state of Armenian-Iranian relations, saying that they are deepening in various 

“Our assessment is that the two countries are on the right track,” Pashinian’s 
press office quoted Amir-Abdollahian as saying.

Kocharian’s Corruption Trial Ends Without Verdict

        • Naira Bulghadarian

Armenia -- Former President Robert Kocharian greets supporters during his trial, 
Yerevan, February 25, 2020.

A court in Yerevan ended the marathon trial of former President Robert Kocharian 
on Wednesday after he agreed to plead the statute of limitations despite 
strongly denying corruption charges leveled against him.

Kocharian, who ruled Armenia from 1998-2008, was first arrested in July 2018 
shortly after the “velvet revolution” that brought Nikol Pashinian to power. He 
initially faced only charges stemming from a 2008 post-election crackdown on 
opposition protesters in Yerevan.

The ex-president was subsequently also charged with receiving a $3 million bribe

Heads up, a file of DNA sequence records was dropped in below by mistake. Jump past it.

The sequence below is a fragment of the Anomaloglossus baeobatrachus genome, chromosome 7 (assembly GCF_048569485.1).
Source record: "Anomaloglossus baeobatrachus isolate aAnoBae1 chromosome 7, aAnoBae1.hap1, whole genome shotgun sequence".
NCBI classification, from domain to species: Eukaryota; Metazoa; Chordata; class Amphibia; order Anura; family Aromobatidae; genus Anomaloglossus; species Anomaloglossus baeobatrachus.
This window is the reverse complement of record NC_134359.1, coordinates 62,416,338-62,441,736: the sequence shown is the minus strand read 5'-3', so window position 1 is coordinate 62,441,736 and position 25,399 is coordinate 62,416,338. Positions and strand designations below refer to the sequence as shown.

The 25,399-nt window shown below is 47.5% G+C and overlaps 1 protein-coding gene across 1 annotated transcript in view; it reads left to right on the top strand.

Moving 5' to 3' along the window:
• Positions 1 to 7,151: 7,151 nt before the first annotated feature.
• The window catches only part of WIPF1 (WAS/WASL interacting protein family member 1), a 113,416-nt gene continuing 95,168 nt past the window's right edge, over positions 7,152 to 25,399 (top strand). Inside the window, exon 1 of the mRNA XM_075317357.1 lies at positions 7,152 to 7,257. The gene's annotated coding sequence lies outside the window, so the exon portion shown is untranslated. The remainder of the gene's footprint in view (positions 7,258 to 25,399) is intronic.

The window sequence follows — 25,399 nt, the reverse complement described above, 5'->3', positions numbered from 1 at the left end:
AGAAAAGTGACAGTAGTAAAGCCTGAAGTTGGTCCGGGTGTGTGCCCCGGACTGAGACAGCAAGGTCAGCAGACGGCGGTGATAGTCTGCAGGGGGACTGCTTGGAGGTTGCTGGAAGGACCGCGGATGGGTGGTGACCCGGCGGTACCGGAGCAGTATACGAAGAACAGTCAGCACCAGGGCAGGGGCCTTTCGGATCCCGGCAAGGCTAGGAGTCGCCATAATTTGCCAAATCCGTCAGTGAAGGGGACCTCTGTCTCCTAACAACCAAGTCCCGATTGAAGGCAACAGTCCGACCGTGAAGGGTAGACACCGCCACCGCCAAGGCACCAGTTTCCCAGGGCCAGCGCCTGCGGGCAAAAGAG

from an Armenian businesswoman. He, his former chief of staff Armen Gevorgian 
and two retired army generals, went on trial in May 2019. They all rejected the 
accusations as politically motivated. Kocharian claimed that they are part of a 
“political vendetta” waged by Pashinian.

The coup charges against the defendants were dropped after Armenia’s 
Constitutional Court declared them unconstitutional in 2021. Kocharian and 
Gevorgian continued to stand trial for the alleged bribery.

Anna Danibekian, the judge presiding over the trial, closed the case without 
acquitting or convicting Kocharian. She argued that Kocharian has invoked the 
statute of limitations that expired in May this year.

Kocharian refused to make such a plea at the time, saying that he will keep 
fighting for his formal acquittal. One of his lawyers, Mihran Poghosian, said he 
has changed his mind because he now needs to go abroad for an urgent medical 
examination. In recent weeks, Danibekian has repeatedly declined to allow 
Kocharian to leave Armenia, Poghosian told reporters.

Kocharian was last released from custody on bail in June 2020. The end of his 
trial means that the bail money worth 2 billion drams ($5 million) will be 
returned to his daughter Gayane. The presiding judge also unfroze the 
69-year-old ex-president’s assets.

Kocharian, who now leads Armenia’s largest opposition alliance, would not go to 
jail even if he was found guilty.

Russia ‘Not Worried About’ Armenia’s Eurasian Union Presidency

Russia - President Vladimir Putin greets Armenian Prime Minister Nikol Pashinian